Seattle Mama Doc

Just ASK About Firearms

It’s national selfie day (??? an excuse for my millennial behavior) and it’s also Just ASK day (smart stuff), hence the image I snapped this morning. I spent the morning today at KING5 news making some TV segments encouraging us all to ask about firearms when we drop our children and teens off for playdates, sleepovers, camps, and fun. Although it seems awkward at first blush to ask how a firearm is stored at a home of someone you love or someone you hardly know for that matter, I’m convinced it’s time to make it the norm. Weird, I suppose, to ask something that may feel imposing especially when someone is graciously taking in your little rugrat for dinner or soccer or a sleepover or a trip to the beach…the reality is this: 9 out of 10 parents don’t mind being asked about firearms. And ensuring that our children can’t get their hands on firearms at the wrong time is something we all work on.

Just ASK about firearms in the home. Every time. Make sure if firearms are in the home they are stored unloaded and are separate from ammunition. Ideally, firearms should be in lock boxes and/or have trigger locks

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Avoiding Shame When Talking About Weight With Your Teen

Figuring out what to say to a child or teen about being overweight can be perplexing. We want out children to love to eat. We want our children to love their bodies. We want our children to be of healthy weight. We want to avoid ever making our children feel shameful about how and what they eat.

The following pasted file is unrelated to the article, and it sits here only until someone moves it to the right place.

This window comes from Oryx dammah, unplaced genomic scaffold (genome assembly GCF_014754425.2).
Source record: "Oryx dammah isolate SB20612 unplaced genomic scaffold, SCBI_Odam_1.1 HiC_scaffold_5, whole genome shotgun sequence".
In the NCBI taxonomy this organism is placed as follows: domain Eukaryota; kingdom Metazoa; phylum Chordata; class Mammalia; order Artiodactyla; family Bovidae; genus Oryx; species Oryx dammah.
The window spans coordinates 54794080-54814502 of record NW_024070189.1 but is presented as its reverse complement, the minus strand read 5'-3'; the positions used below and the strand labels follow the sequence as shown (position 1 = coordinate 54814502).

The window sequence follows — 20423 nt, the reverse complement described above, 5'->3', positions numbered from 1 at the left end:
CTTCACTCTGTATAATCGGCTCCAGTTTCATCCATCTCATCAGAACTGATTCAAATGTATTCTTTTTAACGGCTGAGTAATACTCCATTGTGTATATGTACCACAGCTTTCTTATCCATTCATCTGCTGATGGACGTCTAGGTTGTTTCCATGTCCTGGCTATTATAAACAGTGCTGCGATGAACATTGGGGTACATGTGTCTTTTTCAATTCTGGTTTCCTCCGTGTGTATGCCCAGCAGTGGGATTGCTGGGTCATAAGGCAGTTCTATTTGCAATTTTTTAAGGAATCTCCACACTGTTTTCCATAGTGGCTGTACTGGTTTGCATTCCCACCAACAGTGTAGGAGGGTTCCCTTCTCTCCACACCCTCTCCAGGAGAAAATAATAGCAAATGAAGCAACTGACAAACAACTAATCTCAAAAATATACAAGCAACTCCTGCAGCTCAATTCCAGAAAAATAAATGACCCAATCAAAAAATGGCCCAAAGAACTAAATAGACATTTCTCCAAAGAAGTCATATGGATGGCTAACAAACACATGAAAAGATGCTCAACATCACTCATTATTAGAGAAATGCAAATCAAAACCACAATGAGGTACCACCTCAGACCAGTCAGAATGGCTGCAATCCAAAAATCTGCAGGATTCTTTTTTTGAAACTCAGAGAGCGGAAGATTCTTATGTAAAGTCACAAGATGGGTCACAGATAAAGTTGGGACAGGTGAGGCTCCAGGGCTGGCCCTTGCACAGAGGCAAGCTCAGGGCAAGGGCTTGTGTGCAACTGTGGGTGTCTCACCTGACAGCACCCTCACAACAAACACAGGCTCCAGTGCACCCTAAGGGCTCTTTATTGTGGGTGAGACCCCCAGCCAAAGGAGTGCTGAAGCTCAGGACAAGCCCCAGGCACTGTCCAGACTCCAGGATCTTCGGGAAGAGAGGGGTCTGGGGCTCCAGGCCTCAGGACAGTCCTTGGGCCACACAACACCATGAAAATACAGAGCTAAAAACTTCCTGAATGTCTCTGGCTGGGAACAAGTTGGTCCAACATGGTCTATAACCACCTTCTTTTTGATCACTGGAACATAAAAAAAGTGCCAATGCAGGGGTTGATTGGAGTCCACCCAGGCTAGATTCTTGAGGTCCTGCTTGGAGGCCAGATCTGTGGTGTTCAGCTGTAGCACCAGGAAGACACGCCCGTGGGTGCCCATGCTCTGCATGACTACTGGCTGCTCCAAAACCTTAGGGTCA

It can be a challenge to figure out what to say when we worry our children may be overweight or at risk for being overweight. How do we talk with them about eating well without making them feel any frustration/shame/overwhelm about their body? There are roughly 7 million children and teens younger than 19 years old in the US that are of unhealthy weight or obese. In Washington, 23% of 10th graders (15 to 16 years old) are overweight or obese. That’s nearly one-quarter of teens who are at one of their most vulnerable ages. So lots of parents may find themselves wanting to support different choices with eating and activity and not know quite how.

Adolescent expert Dr. Cora Breuner is a specialist who works with teens who need extra help getting to a healthy weight. She recently joined me on a podcast to discuss talking about the difficult topic with your teen. Specifically, Dr. Breuner shared tips on how to approach conversations with your teen about their weight, and common confusions and excuses for overeating.

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Reducing BPA and Phthalates in Your Everyday Life

Chemicals are a part of our environment in the modern world, of course, thanks to the conveniences afforded to us by farming, manufacturing, and industry. Every parent wants to reduce exposures for their children as they grow. No question that developing babies and children may be more vulnerable to the effects of toxins as their bodies and organs and minds form. There are 80,000 chemicals in commerce (yikes!) with 3,000 being high volume meaning they can be found ubiquitously in some of our lives. There is no way to completely avoid them, but there are ways to reduce exposure to specific chemicals you’ve likely heard about, like bisphenol A (BPA) and phthalates and other pesticides and toxins found around your community.

Four quick tips for reducing toxins in your home below.